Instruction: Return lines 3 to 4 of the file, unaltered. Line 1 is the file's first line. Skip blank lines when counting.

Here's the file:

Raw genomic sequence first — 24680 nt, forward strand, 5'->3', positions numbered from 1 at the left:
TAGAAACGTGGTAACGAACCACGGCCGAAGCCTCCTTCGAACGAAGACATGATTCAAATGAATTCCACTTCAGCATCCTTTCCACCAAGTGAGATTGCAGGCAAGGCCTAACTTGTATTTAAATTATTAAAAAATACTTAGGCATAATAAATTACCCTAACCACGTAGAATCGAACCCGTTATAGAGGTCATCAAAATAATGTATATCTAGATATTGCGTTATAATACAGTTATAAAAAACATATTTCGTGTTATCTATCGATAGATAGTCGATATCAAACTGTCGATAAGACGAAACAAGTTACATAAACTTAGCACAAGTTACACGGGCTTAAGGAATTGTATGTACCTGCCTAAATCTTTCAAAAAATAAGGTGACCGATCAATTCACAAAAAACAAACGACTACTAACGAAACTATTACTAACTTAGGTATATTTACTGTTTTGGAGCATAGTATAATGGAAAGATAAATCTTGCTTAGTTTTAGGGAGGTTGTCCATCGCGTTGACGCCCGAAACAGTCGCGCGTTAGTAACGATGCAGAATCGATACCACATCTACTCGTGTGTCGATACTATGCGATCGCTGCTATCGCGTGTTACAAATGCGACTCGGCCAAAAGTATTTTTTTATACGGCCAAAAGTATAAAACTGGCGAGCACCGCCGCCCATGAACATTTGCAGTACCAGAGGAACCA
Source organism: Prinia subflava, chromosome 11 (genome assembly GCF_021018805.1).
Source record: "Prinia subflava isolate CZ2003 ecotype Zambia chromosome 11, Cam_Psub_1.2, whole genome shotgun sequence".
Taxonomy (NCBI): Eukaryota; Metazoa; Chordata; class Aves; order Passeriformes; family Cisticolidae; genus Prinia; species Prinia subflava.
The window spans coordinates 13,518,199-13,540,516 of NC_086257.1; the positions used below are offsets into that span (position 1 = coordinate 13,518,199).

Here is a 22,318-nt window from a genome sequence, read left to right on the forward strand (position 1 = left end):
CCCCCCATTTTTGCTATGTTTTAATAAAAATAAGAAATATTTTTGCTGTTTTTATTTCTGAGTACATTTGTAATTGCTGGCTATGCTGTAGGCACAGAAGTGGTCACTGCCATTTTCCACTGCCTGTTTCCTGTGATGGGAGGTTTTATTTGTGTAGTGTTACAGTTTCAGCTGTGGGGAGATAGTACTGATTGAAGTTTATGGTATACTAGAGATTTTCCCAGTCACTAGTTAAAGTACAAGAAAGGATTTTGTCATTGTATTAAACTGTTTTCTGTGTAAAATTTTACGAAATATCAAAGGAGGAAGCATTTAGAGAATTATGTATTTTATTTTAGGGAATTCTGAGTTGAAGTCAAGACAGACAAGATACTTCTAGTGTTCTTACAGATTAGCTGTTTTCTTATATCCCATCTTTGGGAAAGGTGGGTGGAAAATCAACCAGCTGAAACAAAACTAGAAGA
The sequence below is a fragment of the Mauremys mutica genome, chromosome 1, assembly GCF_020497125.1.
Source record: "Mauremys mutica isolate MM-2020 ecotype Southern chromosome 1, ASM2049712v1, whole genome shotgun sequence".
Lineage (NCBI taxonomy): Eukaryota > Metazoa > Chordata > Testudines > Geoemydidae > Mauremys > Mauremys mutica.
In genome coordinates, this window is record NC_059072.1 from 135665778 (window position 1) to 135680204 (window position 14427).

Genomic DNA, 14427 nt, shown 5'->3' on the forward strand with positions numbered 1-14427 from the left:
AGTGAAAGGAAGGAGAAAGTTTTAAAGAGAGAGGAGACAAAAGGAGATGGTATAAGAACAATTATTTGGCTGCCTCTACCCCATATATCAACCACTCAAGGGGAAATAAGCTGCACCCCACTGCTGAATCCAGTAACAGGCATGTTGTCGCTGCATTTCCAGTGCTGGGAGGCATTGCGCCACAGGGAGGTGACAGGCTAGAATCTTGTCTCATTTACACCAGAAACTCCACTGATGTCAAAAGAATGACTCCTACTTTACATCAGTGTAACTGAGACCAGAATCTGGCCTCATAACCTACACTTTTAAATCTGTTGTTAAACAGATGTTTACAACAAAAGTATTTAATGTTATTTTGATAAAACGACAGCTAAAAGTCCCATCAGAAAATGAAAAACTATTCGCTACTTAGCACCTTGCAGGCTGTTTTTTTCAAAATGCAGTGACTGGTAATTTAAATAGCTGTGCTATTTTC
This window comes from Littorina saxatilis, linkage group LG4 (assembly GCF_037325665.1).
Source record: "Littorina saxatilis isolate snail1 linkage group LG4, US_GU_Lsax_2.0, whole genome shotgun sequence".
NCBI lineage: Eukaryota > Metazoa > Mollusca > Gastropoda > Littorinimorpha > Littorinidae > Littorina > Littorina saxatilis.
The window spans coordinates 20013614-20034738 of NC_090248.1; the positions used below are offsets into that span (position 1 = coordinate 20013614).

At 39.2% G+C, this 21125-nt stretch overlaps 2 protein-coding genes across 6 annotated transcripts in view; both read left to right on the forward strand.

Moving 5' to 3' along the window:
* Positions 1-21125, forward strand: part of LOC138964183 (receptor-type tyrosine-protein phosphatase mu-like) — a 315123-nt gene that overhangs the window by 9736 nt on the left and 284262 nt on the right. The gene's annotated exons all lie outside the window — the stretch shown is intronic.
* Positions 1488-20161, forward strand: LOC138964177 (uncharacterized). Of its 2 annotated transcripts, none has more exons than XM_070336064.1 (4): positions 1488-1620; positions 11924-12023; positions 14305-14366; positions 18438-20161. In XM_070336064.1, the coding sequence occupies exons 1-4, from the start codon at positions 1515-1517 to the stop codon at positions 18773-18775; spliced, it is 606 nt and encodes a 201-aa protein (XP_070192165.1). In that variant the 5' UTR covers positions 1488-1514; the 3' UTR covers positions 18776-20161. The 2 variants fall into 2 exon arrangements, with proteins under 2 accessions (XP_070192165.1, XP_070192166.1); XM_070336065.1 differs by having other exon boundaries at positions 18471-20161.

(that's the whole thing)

Source organism: Prinia subflava, chromosome 11 (genome assembly GCF_021018805.1).
Source record: "Prinia subflava isolate CZ2003 ecotype Zambia chromosome 11, Cam_Psub_1.2, whole genome shotgun sequence".